Edging, 1
 
Edging, 2
 
Edging, 3 

With the last circle, sc around 18 more stitches, and then sc into the same stitch as the joining.

Please note: There will be 2 scs in the sc on each circle where the 2 circles are joined.

Fasten off and weave in ends.

North ScarfFelting the North scarf

Place your North scarf into a zippered pillowcase or a pillowcase closed with a strong rubber band. Fill your washer with hot water, a squirt of dish soap and 1/2-cup of baking soda. Add your encased scarf to the washer along with a few pairs of old jeans and/or a few pairs of tennis shoes. Set your washer to the longest normal wash cycle possible and let 'er rip.

Stop your machine and check on your scarf every 5-8 minutes to make sure it is felting properly and not sticking together. Use an old broom handle to lift the pillowcase out of the washer to check the scarf. Be careful, the water is very hot. If your scarf has not fully felted by the time your wash cycle has ended, turn back the cycle before it drains the tub and then let it run again. Never let the washer reach the spin cycle: it can mangle your work.

When you are satisfied with the look of your scarf, remove it from the washer and roll it into a towel or two. Gently squeeze as much water as you can from the scarf. Unroll the towel and lay the scarf out flat and untwisted on another two towels to dry. Depending on the humidity where you live, it will take at least a day or two for your scarf to dry.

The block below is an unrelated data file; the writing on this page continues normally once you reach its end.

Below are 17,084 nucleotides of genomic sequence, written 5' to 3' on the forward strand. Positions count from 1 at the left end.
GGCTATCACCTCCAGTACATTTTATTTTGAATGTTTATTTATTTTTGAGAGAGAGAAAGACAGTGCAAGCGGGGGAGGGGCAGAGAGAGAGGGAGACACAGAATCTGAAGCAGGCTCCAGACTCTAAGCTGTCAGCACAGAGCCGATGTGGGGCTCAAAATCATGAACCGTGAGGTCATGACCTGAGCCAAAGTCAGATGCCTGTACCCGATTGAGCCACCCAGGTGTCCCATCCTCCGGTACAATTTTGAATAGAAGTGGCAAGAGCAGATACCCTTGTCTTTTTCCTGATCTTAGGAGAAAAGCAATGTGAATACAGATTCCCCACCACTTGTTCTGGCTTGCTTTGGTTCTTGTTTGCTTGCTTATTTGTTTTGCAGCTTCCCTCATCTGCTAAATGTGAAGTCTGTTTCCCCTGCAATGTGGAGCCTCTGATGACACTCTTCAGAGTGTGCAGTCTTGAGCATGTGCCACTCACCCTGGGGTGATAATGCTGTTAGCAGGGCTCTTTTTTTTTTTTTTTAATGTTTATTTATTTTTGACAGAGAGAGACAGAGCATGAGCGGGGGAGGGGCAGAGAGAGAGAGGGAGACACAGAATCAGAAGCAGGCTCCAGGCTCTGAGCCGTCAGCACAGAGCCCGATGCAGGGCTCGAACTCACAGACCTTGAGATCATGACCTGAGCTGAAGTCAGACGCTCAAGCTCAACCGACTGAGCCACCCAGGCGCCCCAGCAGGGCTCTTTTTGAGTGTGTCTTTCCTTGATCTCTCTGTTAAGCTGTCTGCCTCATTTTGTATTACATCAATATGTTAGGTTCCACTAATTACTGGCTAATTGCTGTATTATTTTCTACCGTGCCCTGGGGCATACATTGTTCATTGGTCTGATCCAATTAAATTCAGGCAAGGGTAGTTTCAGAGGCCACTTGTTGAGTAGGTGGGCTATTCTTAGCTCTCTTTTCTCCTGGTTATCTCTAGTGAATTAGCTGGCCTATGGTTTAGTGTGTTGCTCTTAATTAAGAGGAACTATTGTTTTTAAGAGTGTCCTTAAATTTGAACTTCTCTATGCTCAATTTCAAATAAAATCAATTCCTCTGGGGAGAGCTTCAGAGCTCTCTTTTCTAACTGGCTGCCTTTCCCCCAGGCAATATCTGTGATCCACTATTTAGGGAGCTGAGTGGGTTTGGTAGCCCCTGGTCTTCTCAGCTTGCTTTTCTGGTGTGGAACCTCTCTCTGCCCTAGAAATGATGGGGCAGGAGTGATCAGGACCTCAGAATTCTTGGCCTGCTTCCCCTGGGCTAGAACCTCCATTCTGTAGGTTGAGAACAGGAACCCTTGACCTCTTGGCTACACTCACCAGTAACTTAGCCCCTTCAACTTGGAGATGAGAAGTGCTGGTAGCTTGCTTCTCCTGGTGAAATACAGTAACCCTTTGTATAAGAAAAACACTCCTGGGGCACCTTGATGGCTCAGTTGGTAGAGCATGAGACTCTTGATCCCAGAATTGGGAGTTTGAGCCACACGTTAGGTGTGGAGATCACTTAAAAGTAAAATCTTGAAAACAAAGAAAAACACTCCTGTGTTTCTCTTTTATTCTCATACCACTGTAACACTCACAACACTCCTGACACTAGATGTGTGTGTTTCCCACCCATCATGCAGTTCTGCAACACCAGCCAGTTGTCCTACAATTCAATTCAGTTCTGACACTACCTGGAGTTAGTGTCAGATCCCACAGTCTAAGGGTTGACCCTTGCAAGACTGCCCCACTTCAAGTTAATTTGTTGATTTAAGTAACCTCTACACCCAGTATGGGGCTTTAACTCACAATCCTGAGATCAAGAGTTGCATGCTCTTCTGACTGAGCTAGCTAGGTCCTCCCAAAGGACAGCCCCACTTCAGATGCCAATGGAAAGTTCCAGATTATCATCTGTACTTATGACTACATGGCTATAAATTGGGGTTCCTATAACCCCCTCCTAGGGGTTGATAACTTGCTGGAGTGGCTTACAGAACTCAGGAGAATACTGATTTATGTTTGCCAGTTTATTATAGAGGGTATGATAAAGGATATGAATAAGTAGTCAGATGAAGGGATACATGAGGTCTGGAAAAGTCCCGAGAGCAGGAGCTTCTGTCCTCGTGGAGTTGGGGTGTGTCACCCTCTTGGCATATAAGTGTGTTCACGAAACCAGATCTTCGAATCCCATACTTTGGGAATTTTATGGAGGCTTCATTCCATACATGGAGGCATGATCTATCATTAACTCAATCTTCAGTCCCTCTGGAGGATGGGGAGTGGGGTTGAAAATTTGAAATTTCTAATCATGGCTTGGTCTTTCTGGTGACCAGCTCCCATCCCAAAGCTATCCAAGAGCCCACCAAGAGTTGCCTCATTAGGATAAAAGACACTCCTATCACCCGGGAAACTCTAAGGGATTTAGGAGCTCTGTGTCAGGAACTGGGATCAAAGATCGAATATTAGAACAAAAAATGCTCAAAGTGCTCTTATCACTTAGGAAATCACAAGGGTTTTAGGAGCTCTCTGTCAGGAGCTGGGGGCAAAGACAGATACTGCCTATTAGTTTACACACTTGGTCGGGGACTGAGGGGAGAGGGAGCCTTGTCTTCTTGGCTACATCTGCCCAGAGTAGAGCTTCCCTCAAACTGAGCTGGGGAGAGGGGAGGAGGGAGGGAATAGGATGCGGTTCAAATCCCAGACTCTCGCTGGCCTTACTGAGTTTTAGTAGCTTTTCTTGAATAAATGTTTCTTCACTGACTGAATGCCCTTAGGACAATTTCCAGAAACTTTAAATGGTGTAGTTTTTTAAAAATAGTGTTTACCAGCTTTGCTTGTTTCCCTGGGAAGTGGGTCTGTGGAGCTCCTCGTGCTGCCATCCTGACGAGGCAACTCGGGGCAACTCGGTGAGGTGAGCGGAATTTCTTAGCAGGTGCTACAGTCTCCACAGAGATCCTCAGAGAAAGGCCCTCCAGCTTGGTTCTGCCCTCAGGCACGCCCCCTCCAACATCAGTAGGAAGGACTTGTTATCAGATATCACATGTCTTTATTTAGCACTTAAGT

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Comments

skamama wrote
on Sep 18, 2006 1:26 AM

Love the colors. Love the circles. Nice pattern and way to go to make it adaptable.

VIcki De Hullu wrote
on Sep 18, 2006 7:59 AM

This is great! You're famous! I am mostly a knitter, but I might just have to dust off my crochet hooks and try it!

Dad wrote
on Sep 18, 2006 11:32 AM

Congratulations, Laur. We're very proud!

Mom & Dad

Tania wrote
on Sep 18, 2006 10:43 PM

I've got a box of wool yarn that's been screaming for me to turn it into something, and I've just found the perfect something for it to become. I'll have to squeeze in some time for one more project (two, counting the Sweet Crochet a long).

Oh well, I didn't need to sleep anyways. :)

Angie wrote
on Sep 23, 2006 11:34 AM

Wow, love it! What a great idea for gifts!

Anonymous wrote
on Sep 23, 2006 9:34 PM

So nice of you to think of us "southies" sweltering in the heat as we pretend to get ready for some "cold" weather! I really like your pattern and the colors you've chosen, thanks for the clear joining pictures as well. Can't wait to try it for myself.

Geraldine wrote
on Oct 2, 2006 11:20 AM

This is just a great idea. Love both scarves, Ive been planning to try a motif scarf for a long time, haven't got around to it yet. Would definitely go with the WARM version, its cold up here in Canada for 6 months of the year LOL....

I just did a post about Crochet Me on my blog this morning if any of you want to check it out.

Rina wrote
on Oct 20, 2006 5:41 PM

This is definite a Christmas project this year! A great change from rectangular scarves, and a great stash-buster, too. Thank you!

SerenaSR wrote
on Nov 29, 2006 5:46 AM

I really like this. I think that this is a great way to use basic stitches to achieve a unique look. This is a great item to make someone for an inexpensive Christmas present that they won't find in the stores. Thanks for sharing!

saphyre wrote
on Oct 31, 2008 4:23 PM

Great pattern - I'm in Southern California, not sure if that counts as being a "southie", but I have family in the very cold Midwest.

Can't wait to make one of each!!

~*~ Saphyre ~*~